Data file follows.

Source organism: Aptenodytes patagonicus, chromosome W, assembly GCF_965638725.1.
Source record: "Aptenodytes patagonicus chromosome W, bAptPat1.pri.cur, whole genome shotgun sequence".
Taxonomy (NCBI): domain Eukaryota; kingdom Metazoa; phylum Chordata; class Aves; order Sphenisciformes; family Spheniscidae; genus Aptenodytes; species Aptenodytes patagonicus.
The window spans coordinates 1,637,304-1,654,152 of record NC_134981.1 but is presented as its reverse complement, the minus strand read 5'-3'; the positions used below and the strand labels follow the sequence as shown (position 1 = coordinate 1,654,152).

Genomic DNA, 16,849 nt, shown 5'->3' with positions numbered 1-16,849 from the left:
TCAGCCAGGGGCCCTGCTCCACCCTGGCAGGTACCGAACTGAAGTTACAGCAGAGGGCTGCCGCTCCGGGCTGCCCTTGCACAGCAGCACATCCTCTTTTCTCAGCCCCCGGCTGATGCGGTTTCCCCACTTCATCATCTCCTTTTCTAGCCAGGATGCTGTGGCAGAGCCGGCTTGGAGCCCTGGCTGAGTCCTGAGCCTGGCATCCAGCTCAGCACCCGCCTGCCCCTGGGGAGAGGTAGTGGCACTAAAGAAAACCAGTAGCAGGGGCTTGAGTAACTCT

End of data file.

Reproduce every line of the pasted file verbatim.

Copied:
Source organism: Aptenodytes patagonicus, chromosome W, assembly GCF_965638725.1.
Source record: "Aptenodytes patagonicus chromosome W, bAptPat1.pri.cur, whole genome shotgun sequence".
Taxonomy (NCBI): domain Eukaryota; kingdom Metazoa; phylum Chordata; class Aves; order Sphenisciformes; family Spheniscidae; genus Aptenodytes; species Aptenodytes patagonicus.
The window spans coordinates 1,637,304-1,654,152 of record NC_134981.1 but is presented as its reverse complement, the minus strand read 5'-3'; the positions used below and the strand labels follow the sequence as shown (position 1 = coordinate 1,654,152).

Genomic DNA, 16,849 nt, shown 5'->3' with positions numbered 1-16,849 from the left:
TCAGCCAGGGGCCCTGCTCCACCCTGGCAGGTACCGAACTGAAGTTACAGCAGAGGGCTGCCGCTCCGGGCTGCCCTTGCACAGCAGCACATCCTCTTTTCTCAGCCCCCGGCTGATGCGGTTTCCCCACTTCATCATCTCCTTTTCTAGCCAGGATGCTGTGGCAGAGCCGGCTTGGAGCCCTGGCTGAGTCCTGAGCCTGGCATCCAGCTCAGCACCCGCCTGCCCCTGGGGAGAGGTAGTGGCACTAAAGAAAACCAGTAGCAGGGGCTTGAGTAACTCT